Surrounded by rainforest and the gateway to Kinabalu National Park (home to Mount Kinabalu, Malaysia’s tallest mountain), Kota Kinabalu (or KK as it’s usually referred to), is a great spot to base yourself for some serious outdoor adventure, from hiking that aforementioned mountain to snorkelling colourful coral reefs. But if outdoorsy pursuits aren’t your thing, there’s also plenty of other activities to keep you busy. No matter what you’re visiting for, we have you covered with all the essentials you’ll need for your trip, from how to get from the airport to what books to read before you come.
Getting to and from BKI
Taxi service is the best way to get to and from the airport. Fixed rate from the airport to the town centre is MYR 30 per taxi (up to four people). Buy a coupon from the airport taxi counter in the middle of Arrivals (Level 1). Then head over to the taxi rank outside and hand your coupon to the taxi driver.
Getting around Kota Kinabalu
Central KK is very walkable, so getting around foot is the best option and allows you to see the majority of sights that might pique your interest without having to worry about transportation.
If you do want to hop a ride somewhere, there are a fleet of minibuses that circulate the town looking for passengers. These buses cost between MYR 4 and 8 depending on where you’re heading.
Things to do in Kota Kinabalu
A stroll along KK’s waterfront is a great way to get a feel for the city, especially in the evening when you can catch the sun going down. Here you’ll find numerous shops, restaurants, and bars on the water so you have your pick of places to stop for a drink or a meal with a view.
Malaysians love watching football (soccer) and many are fans of a certain club. During football season, instead of watching football matches in a bar, locals like to go to a mamak (24-hour Indian Muslim café) and get a drink or snack while watching a game. So, if you want to feel like a local, head to a mamak when a game’s on. A typical drink at a mamak is Milo ping (a chocolate malt drink with ice) or lemon teh ping (iced lemon tea). A typical snack is roti canai (a piece of delicious flaky paratha bread served with lentil curry and/or fish curry sauce). (#localsknow tip: you can usually ask for a free refill of curry sauces at no extra charge.) Drinks are typically about RM 1.50 to 2 and roti canai is about RM 1. The best time to go is when a major match is playing. Due to time differences with international teams, games will usually be late at night but it’s not a problem as mamaks are open 24/7.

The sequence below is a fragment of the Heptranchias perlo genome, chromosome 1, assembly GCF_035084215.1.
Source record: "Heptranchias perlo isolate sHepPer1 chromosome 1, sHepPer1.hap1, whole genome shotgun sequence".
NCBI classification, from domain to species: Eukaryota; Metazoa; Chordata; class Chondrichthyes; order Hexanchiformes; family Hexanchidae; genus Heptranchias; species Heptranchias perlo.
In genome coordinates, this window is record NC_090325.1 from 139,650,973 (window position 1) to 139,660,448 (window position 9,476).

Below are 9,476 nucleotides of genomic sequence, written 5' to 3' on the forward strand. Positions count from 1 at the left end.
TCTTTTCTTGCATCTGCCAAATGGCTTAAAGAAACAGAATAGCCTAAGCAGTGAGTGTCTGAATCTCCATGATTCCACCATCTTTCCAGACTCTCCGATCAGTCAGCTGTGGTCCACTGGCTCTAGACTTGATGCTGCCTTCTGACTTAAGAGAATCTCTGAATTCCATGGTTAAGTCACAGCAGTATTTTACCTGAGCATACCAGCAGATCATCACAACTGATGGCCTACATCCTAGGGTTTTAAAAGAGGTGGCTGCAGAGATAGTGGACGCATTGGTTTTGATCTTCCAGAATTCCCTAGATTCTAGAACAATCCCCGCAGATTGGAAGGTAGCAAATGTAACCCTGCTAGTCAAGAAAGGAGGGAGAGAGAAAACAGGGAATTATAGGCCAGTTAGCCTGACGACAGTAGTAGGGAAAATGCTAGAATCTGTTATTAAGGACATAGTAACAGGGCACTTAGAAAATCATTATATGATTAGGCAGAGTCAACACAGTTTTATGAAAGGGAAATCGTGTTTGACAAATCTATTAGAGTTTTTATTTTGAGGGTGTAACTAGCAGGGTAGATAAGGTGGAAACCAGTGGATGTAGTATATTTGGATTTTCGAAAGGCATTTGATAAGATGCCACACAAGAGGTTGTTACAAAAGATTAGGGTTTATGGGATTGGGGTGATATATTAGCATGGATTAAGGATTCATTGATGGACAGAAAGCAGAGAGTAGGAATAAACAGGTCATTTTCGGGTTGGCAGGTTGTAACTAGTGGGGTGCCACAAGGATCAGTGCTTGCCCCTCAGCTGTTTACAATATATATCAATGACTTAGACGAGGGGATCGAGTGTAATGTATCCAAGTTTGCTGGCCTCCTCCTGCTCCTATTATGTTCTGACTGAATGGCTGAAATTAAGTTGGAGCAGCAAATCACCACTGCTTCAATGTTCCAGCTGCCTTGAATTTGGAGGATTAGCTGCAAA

If you’re in the mood to stretch out on some sand or do some snorkelling, KK has good options. Local beach Tanjung Aru is a popular spot within the city and makes for a good place to be near the water. If you want to go a bit further afield, Tunku Abdul Rahman Park is just minutes away from the city by boat. Speedboats leave for the marine park from the Jesselton Point Ferry Terminal in the north of the city to the park’s five islands: Pulau Gaya, Pulau Sapi, Pulau Manukan, Pulau Mamutik, and Pulau Sulug. The ride takes 20 to 30 minutes, depending on the island you choose, and boats run between 7:30am and 5pm. Each island offers something different, but you can expect good diving, snorkelling, and swimming on all five. The largest island, Palau Gaya, is known as the island with the best beaches and corals, but do some island-hopping to see which one you like best.
Kota Kinabalu Wetland Centre is worth a visit for its 1.5 kilometres of wooden walkways passing through a 60-acre mangrove swamp. The route takes about 45 minutes and offers the chance to see local plants and wildlife, including the more than 80 types of birds that call the area home.
Kota Kinabalu on the big screen
Travel Geek: Documentary North Borneo (2014) starts in Sarawak, but ends in Sabah, which might give you a feel for the region before you visit.
Kota Kinabalu on record
Get a feel for KK and the whole of Sabah by listening to some traditional music of the region.
Kota Kinabalu in books
Pre-war Images of North Borneo by Lim Pitt Kent and Nicholas K.M. Tan showcases the history of KK.